We’ve all been there. You’re out on a date, or at a work meeting, or giving a presentation… and you step in gum. Great. Now you’ve got to go through the rest of your day with gum stuck to your shoe. And we all know that trying to scrape it off with your fingernails is only going to make things worse. So what’s a gum-covered shoe-wearer to do? Follow these easy steps and you’ll have that gum off in no time – no one will even be able to tell it was there.
Method 1: Freeze It
1. Put Your Shoe in the Freezer
If you can’t scrape the gum off with your fingernail, the next best thing is to harden it up so you can get a better grip. Put your shoe (make sure it’s in a plastic bag first so it doesn’t get freezer burn) in the freezer for about 15 minutes – just long enough for the gum to harden up but not so long that it becomes brittle and shatters when you try to remove it.
2. Scrape Off the Gum
Once the gum has hardened, use a butter knife or flat-head screwdriver to scrape it off. Start at the edge of the gum and work your way towards the center – be careful not to damage the leather or fabric of your shoe as you scrape. You may need to put your shoe back in the freezer for a few more minutes if the gum is being particularly stubborn.
3. Remove Any Residue
Once most of the gum has been removed, use a clean cloth dampened with rubbing alcohol or nail polish remover to remove any remaining residue from your shoe. Again, be careful not to damage the material of your shoe as you clean.
4. Polish Up Your Shoe
Give your shoe a quick once-over with a rag and some shoe polish, and you’re good as new! No one will ever know you stepped in gum – except maybe that person who deliberately dropped their gum on the ground for you to step in. But we don’t think about them anymore, do we?
Method 2: WD40
- Spray the affected area with WD40. Make sure to cover the gum completely so that it is saturated. If you have a sensitive nose, you may want to step outside for this part or hold your breath while you spray. WD40 has a strong smell that lingers!
- Let the WD40 sit on the gum for a few minutes—this will help break down the gum and make it easier to remove. In the meantime, take a head start on Step Three by gathering some supplies. You will need a butter knife, a stiff brush (like an old toothbrush), and some paper towels.
- Time to get rid of that gum! Using the butter knife, gently scrape away as much of the gum as possible. If the gum is being stubborn, go back and give it another shot of WD40. Once most of the gum is gone, use the brush to scrub away any remaining residue. Finish up by wiping away any excess WD40 with the paper towels. Voila! Your shoe is good as new.
Method 3: Hair Dryer
- First things first, take a deep breath and try not to panic. We know it’s easier said than done, but trust us—freaking out will only make the situation worse.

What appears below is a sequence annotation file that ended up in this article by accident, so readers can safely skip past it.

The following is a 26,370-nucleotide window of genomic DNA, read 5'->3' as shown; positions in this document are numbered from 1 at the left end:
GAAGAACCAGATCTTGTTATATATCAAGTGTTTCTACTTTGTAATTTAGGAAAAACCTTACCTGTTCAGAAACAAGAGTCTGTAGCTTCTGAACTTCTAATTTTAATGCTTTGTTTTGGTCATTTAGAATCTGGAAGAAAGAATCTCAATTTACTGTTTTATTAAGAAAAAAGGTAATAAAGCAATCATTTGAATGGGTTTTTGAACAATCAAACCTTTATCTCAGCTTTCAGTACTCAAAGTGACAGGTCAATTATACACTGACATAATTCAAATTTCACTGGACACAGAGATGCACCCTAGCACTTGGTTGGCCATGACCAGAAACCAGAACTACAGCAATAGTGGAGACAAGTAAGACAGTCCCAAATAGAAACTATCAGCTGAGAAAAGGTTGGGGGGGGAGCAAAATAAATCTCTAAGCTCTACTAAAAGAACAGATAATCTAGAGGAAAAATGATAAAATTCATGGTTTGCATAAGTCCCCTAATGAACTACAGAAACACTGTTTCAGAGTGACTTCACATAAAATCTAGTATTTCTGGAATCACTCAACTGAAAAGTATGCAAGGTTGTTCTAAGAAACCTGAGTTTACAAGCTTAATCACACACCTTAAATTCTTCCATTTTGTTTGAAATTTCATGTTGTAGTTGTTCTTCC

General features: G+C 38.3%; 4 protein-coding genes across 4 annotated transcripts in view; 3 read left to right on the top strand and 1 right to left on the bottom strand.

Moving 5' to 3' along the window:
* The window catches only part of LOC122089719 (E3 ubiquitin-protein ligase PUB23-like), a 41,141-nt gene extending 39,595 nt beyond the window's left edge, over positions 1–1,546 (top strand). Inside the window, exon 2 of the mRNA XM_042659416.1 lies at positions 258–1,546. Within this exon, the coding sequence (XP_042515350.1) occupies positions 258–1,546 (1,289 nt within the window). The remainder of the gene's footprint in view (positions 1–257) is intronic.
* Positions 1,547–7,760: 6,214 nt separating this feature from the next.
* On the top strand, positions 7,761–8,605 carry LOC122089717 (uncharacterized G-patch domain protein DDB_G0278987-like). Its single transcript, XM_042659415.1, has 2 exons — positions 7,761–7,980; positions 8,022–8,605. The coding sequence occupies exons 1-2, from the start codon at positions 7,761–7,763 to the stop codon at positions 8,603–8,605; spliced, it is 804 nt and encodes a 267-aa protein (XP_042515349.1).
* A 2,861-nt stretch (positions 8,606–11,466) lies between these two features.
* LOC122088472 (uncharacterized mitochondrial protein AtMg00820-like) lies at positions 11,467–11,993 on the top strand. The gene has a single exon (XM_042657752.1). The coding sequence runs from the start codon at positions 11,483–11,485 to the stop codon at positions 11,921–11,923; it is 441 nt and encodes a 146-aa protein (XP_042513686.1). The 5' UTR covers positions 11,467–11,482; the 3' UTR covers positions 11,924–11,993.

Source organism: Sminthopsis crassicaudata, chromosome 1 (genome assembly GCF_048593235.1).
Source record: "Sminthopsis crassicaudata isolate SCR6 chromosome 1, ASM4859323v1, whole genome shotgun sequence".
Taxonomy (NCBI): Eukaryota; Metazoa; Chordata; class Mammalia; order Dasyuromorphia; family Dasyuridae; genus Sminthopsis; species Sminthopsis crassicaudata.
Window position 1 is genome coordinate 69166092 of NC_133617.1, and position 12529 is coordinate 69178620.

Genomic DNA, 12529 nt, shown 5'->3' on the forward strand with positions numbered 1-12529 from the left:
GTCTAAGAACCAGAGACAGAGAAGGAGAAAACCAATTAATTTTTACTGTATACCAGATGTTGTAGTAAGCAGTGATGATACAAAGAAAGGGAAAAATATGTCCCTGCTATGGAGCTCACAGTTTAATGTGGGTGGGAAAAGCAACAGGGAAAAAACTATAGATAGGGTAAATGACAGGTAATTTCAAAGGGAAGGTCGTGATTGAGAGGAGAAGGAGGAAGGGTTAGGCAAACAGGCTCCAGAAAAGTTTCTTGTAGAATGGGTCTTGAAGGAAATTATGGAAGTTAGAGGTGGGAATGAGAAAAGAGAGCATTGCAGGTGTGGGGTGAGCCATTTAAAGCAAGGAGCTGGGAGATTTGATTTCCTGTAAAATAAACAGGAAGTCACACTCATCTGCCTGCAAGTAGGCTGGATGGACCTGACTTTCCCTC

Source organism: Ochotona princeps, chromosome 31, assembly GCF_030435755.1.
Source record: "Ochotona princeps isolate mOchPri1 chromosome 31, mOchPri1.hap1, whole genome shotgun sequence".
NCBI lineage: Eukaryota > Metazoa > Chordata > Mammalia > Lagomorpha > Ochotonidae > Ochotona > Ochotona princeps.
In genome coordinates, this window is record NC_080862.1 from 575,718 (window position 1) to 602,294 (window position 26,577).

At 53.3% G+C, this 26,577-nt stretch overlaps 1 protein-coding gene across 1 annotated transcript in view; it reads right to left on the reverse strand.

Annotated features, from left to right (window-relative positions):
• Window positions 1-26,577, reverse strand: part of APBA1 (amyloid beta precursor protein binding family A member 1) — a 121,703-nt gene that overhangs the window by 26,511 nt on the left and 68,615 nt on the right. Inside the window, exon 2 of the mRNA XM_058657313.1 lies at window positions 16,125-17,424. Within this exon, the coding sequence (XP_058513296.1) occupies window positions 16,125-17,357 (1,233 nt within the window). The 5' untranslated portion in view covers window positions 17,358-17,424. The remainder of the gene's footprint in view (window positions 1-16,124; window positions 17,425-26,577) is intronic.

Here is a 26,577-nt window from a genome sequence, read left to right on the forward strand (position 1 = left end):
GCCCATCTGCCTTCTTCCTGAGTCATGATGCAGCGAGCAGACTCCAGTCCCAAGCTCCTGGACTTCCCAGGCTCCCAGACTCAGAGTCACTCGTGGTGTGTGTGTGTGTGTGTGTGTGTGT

- Next, find a hair dryer and turn it on to the hottest setting. Hold the dryer about 6 inches away from the shoe and direct the airflow at the gum until it begins to soften.
- Once the gum has softened enough, use your fingers or a butter knife to scrape it off of the shoe. Try not to apply too much pressure, as you don’t want to damage the shoe itself.
- Once all of the gum has been removed, give your shoes a once-over with the hair dryer set to cool air. This will help remove any residual gum that may be left behind.
- And that’s it! You did it! Your shoes are now free of gum and you can go about your day without having to worry about anyone pointing and laughing at you. Congrats!
Method 4: Nail Polish Remover
Step One: Put Some Nail Polish Remover on a Cotton Ball
Grab a cotton ball and soak it in nail polish remover. Make sure to use non-acetone nail polish remover for this method, as acetone can damage your shoes.
Step Two: Rub the Gum with the Cotton Ball Until It Starts to Come Off
Once the cotton ball is saturated with nail polish remover, start rubbing it onto the gummed-up area of your shoe. You might have to do this for a minute or two before you see results, but eventually, the gum will start to come off of your shoe.
Step Three: Wipe Away Excess Nail Polish Remover and Gum with a Clean Cloth
Once most of the gum has been removed, use a clean cloth to wipe away any excess nail polish remover or gum residue. You might need to use soap and water to get rid of all the residue, but eventually, your shoe will be good as new—without any telltale signs that there was ever any gum on it in the first place!
Method 5: Olive Oil
- First things first, scrape off as much gum from the surface of your shoe as possible using a blunt object like a butter knife. The goal here is to remove as much gum as possible without damaging the surface of your shoe.
- Next, heat up some olive oil in the microwave for 30 seconds. Once it’s heated, pour it onto a cloth or paper towel and rub it onto the gummed-up area of your shoe.
- Let the olive oil sit for a minute or two so that it can break down the gum.
- Finally, use a clean cloth or paper towel to wipe away the remaining oil and gum residue. Voila! Your shoe is good as new.
- If there’s still some stubborn gum residue left behind, you can repeat steps 2-4 until it’s completely gone.
There you have it! 5 amazing methods to removing gum from shoes like a pro. Just remember: stay calm, don’t panic, and always keep a sense of humor about things – even when they seem hopeless (like when you step in gum).